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Somatosensory evoked potentials aid prediction after hypoxic–ischaemic brain injury
  1. Nick Kane,
  2. Agyepong Oware
  1. Grey Walter Department of Clinical Neurophysiology, North Bristol NHS Trust, Bristol, UK
  1. Correspondence to Dr Nick Kane, Grey Walter Department of Clinical Neurophysiology, North Bristol NHS Trust, Bristol BS10 5NB, UK; nick.Kane{at}nbt.nhs.uk

Abstract

Cardiopulmonary resuscitation, basic life support and early defibrillation are leading to more survivors of out-of-hospital cardiac arrest reaching hospital. Once stabilised on an intensive care unit, it can be difficult to predict the neurological outcome using clinical criteria alone, particularly with modern management using sedation, neuromuscular blockade and hypothermia. If we are to prevent ongoing futile life support, it is important to try to identify the majority of patients who, despite best efforts, will not make a meaningful recovery. Somatosensory evoked potentials are widely available electrophysiological tests that can provide an objective biomarker of a poor neurological outcome and assist in predicting the prognosis.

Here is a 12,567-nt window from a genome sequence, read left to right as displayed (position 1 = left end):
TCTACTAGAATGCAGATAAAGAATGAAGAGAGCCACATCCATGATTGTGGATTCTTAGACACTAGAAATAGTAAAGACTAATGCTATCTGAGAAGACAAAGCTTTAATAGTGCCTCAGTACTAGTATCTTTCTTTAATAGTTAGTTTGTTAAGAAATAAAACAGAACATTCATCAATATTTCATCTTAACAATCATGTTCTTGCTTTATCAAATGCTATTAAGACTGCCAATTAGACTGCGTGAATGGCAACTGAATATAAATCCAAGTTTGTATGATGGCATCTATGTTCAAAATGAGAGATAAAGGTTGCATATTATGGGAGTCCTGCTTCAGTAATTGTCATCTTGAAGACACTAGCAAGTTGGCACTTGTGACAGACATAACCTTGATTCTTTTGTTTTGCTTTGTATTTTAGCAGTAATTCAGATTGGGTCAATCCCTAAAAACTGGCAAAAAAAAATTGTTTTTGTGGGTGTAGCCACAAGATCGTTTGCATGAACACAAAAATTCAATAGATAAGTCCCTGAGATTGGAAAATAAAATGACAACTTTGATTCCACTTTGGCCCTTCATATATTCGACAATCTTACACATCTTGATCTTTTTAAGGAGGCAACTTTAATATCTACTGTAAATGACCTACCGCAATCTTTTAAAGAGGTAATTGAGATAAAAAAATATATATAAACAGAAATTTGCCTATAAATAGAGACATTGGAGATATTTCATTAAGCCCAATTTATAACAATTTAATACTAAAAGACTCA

• EVOKED POTENTIALS, SOMATOSENSORY
  • EEG

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    Phil Smith Geraint N Fuller